It’s been an interesting process for both of us, and certainly a learning curve. We’ve had such a great response, so instead of the usual eight articles that are included, we’ll be having around twenty! Once we received the submissions, we had to send them off for peer review. Once the articles had been accepted, I edited them, then passed them on to Alex for additional editing and comments, and now we’re in the process of sending them back to the authors for approval and amendments. Once they come back to us, we’ll just have time for a final proofread before publication!
4. Can you give us a sneak peek at some of the topics you’ll be including?
There are a number of articles looking at gender stereotypes, a few at the representation of disabled characters. Adoption; fairy tales; cultural diversity; accessibility. As well as one looking at political and radical messages in children’s books, it’s going to be a great edition.
5. What other exciting projects do you have tucked behind your ear?
Now, that would be telling. We’re hoping to have some exciting announcements soon, but we can’t say anything just yet. We are actively seeking funding for some big projects that will really kick start our mission in changing the face of children’s books.
6. What is your great passion?
A lot of the work that Alex and I do on Inclusive Minds is currently unpaid and has to take place during the evenings and weekends, but neither of us mind that too much, because we truly love and believe in what we do – so I’d have to say that my greatest passion is my work. That and cheese.
7. What book are you in love with right now?
I’ve been raving about Maggot Moon for a good six months now, it’s an inclusive books that is very much mainstream. I also finally read A Monster Calls and have never been quite so moved by a book. The Inclusive Minds website will spotlight some of the books that we love, we just need a few more hours in the day to get the reviews online!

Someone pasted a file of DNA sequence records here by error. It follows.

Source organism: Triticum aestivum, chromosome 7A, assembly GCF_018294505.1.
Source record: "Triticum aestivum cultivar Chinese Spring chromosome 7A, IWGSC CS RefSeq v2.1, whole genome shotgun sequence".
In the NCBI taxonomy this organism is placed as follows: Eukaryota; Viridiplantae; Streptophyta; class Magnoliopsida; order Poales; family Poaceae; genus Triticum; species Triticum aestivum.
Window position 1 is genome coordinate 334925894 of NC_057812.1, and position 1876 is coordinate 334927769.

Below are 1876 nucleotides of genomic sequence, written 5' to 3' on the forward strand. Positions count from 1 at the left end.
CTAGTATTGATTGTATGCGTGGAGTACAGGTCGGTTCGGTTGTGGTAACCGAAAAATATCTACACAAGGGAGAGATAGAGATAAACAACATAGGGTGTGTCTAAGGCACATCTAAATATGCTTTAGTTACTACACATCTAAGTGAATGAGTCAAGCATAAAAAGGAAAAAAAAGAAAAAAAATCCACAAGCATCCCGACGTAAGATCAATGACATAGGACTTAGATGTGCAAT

8. What is your hope for the future of children’s books?
I truly hope that one day, I can walk in to a book shop, pick up a book at random, and find a diverse range of characters inside. Whether that’s a same-sex family, a disabled character (who isn’t a wheelchair-user), a ‘sensitive’ boy, an independent girl, a youthful looking granny, a black or asian protagonist… the list goes on. When I’m confident that ANY mainstream children’s book can offer me that, then I’ll be happy.
Hugely inspiring stuff. Beth and Alex are working hard to make a difference and their work is already paying off and influencing how children can see themselves in their books. If you share Beth and Alex’s belief in diversity, equality and accessibility in children’s literature then why not show them your support by adding your name to their supporters page on their website. You can also follow them on twitter at InclusiveMindsA and InclusiveMindsB.
Thank you so much, Beth and Alex, for your time in answering these questions and for all your support for this blog. I think Inclusive Minds is a hugely important and inspiring movement and I am proud to be involved. I am very much looking forward to your edition of the Write 4 children journal and excited about what you will achieve in the future. Congratulations on such an impressive start and thank you for using your passion to bring about real change.